This week is National Vocation Awareness week; a favorite political science professor of mine also published his "Last Lecture" talk, which my academic honorary revived and now hosts every year. Dr. Schlueter's was definitely my favorite, and now it has been published in the Jan/ Feb 2011 issue of Touchstone! This excerpt comes from a section entitled "Personal Reflections" and includes not one but two poems that he wrote about his vocation...
I began these remarks by pointing out that my experience of death is an existential German thing rather than a Greek philosophical one. It seems appropriate therefore that I offer a more personal reflection on the romance of domesticity.
For years, it has been my habit to write poems on special occasions (anniversaries, birthdays, etc.). Here, then, is a verse from “Clarity,” a poem I wrote on the occasion of the birth of my first child, Leo, in 1999.
How is it that from this grotesque display
of sight and sound, smell and touch
concrete as weary hands and tears and blood-splattered shoes
comes beauty so ineffable that the heart stops in awe and adoration
of the primordial breath of Spirit over the abyss?
My shoes really did have blood on them. I wore them, still dazed, to the local restaurant to pick up the steak dinner my ravenous wife requested after the delivery. (To my amazement she ate every bite, while Leo slept soundly next to her in bed). And for years I continued to wear them, bearing these ineffable marks, while working around the house and the yard. Most times this was an unconscious thing, but once in a while, in the midst of raking leaves or taking out the trash, I would look down and notice and remember, and be stunned once again.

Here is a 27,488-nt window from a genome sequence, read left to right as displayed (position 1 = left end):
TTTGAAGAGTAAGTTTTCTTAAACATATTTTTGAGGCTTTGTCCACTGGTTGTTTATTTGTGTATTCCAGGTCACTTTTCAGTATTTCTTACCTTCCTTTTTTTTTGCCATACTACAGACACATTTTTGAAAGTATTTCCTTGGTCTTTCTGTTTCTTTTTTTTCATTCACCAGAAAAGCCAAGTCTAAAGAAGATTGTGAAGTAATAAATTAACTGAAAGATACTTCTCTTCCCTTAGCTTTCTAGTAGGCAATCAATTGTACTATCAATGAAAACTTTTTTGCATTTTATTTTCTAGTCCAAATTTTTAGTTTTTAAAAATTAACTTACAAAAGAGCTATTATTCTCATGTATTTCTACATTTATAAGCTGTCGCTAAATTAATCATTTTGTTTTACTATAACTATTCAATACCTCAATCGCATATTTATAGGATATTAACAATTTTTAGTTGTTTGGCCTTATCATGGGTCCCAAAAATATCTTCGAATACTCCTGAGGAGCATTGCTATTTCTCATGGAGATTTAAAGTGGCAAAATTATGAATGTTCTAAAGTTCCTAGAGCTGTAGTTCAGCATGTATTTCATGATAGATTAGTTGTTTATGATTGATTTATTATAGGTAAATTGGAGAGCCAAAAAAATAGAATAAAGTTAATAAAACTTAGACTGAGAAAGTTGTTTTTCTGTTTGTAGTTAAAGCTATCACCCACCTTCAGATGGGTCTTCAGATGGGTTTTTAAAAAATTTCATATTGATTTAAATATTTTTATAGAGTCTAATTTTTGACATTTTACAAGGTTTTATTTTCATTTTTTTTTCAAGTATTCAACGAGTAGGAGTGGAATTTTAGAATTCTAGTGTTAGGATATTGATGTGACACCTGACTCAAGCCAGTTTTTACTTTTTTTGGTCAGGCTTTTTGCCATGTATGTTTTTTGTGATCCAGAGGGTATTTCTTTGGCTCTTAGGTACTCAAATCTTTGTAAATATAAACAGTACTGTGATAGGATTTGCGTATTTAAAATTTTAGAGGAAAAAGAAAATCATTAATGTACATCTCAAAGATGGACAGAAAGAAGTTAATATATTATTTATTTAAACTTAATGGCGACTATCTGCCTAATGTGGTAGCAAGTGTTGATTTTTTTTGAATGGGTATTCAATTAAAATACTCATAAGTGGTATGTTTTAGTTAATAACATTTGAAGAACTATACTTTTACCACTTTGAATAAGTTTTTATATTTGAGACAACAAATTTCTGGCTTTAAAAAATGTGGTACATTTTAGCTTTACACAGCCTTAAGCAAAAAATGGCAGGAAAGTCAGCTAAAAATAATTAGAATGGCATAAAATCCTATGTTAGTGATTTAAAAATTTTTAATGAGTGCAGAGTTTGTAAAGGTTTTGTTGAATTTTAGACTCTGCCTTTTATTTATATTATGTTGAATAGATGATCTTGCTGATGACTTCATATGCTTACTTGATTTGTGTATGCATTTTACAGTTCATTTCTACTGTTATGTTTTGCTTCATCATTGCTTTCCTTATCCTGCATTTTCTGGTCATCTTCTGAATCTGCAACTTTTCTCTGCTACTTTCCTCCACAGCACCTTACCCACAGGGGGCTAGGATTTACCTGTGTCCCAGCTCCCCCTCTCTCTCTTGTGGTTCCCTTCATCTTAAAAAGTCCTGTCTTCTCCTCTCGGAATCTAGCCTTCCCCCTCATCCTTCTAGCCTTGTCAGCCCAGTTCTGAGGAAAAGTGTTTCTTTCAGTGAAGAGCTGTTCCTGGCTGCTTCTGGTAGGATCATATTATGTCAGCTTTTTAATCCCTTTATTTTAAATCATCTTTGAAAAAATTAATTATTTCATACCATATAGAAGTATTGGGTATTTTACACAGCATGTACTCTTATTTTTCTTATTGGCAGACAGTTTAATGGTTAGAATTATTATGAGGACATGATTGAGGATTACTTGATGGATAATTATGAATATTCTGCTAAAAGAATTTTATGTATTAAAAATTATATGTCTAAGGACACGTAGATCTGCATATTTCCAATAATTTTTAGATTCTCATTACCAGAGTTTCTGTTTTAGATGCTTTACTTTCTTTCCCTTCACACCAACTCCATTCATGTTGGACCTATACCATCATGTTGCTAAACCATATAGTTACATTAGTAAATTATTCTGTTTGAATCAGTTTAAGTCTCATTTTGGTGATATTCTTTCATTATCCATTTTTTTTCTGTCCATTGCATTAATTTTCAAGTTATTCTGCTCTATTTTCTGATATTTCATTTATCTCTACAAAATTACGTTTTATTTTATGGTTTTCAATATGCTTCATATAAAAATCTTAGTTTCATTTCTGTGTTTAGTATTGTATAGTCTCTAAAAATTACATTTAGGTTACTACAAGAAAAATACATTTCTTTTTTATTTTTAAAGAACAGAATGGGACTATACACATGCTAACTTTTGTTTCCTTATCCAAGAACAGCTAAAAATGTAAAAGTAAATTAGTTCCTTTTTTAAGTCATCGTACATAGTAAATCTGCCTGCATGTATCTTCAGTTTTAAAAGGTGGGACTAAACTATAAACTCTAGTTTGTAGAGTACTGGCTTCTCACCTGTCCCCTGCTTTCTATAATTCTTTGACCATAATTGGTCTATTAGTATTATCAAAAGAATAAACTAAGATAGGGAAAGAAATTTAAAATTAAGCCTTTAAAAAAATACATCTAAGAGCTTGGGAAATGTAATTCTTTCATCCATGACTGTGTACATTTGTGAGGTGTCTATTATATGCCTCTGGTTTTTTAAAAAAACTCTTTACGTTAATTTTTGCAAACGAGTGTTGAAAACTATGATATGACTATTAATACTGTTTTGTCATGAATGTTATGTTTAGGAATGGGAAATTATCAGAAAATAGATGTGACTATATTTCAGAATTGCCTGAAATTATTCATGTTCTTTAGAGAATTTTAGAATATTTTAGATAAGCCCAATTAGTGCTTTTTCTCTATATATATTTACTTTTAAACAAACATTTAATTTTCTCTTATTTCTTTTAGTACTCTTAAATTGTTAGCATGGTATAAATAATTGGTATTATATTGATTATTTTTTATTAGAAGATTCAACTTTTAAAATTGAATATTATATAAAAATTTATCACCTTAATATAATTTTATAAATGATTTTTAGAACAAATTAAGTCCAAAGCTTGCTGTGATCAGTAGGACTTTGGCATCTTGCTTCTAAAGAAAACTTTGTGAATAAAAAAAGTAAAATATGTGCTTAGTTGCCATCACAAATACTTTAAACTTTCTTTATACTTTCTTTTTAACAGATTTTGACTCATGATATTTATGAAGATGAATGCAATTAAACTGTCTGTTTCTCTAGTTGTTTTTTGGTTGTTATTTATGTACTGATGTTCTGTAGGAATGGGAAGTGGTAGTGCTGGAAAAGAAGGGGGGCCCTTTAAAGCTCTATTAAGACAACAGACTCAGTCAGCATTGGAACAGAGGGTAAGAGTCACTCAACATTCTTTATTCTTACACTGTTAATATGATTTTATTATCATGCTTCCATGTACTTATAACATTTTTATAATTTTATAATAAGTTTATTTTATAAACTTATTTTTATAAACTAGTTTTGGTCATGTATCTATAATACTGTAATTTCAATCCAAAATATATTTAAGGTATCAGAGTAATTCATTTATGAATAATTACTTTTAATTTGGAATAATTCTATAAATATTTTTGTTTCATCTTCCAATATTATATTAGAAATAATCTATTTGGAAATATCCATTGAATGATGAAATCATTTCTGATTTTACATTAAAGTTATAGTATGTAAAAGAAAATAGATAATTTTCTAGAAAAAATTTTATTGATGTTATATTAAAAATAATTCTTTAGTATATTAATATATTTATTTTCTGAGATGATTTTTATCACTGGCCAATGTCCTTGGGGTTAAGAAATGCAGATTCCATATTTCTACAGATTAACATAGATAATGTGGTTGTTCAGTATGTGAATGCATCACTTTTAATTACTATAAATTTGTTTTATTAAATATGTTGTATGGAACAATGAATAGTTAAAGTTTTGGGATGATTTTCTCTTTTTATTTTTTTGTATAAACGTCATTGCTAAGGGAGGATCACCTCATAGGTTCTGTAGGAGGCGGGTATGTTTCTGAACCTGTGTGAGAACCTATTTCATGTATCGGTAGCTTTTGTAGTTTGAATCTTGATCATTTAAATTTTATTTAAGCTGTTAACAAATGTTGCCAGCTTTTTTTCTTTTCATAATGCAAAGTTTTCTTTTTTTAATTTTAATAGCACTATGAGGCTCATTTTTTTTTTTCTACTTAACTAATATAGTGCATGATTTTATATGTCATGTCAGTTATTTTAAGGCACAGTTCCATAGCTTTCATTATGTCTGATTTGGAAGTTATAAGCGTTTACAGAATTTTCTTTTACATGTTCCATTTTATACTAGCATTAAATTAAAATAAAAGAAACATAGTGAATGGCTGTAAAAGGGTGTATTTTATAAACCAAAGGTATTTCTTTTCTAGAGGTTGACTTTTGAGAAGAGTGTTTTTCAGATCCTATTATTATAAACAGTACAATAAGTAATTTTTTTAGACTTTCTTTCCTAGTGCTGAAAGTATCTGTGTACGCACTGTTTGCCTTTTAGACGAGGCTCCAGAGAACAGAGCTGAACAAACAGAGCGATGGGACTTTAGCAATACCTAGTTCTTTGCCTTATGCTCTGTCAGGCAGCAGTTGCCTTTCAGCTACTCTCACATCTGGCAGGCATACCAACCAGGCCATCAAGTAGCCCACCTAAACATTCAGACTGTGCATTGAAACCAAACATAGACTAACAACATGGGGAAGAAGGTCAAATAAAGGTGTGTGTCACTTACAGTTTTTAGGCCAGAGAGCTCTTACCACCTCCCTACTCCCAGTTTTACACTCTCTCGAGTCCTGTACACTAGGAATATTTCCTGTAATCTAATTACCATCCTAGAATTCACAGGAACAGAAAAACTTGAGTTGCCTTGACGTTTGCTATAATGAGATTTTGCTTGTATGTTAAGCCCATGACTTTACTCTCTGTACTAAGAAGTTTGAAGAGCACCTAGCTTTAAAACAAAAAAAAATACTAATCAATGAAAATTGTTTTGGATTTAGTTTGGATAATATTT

I don’t deny that I often envy my bachelor colleagues who can retire to quiet homes after a long day at work, and spend the rest of the evening reading their favorite books or developing a talent or hobby. My latest talent is that I can get five children tucked in bed, with teeth brushed, pajamas on, and spirits more or less settled for rest, in under five minutes. And yet it has become evident to me beyond doubt, precisely in the midst of these labors, that this is my vocation. This is how I expressed it to my wife:
"Real Love" (2006)
When I am overwhelmed by the thickness of the world
I understand why God chose this life for me
Because I don’t paint pictures I write poems
Because I don’t eat chocolate I drink gin
Because I don’t read history I study mythology
Because I don’t tell jokes I listen to music
And soon I find myself grasping, desperately.
Then I return:
to the smell of Emil’s diaper,
Helen is in despair (her baby is cold),
Leo can’t get his Lego car to work (the wheel keeps coming off)
And dinner isn’t ready, you tell me,
All at once
I am grateful for you, beyond words,
Beyond all reckoning, for your splendor
And your solidity.
Zossima was right: Love in reality,
compared to love in dreams,
Is a harsh and terrible thing.
So be it! So be it!
To read the wonderful Dr. Nathan Schlueter's full article, see "The Romance of Domesticity" here.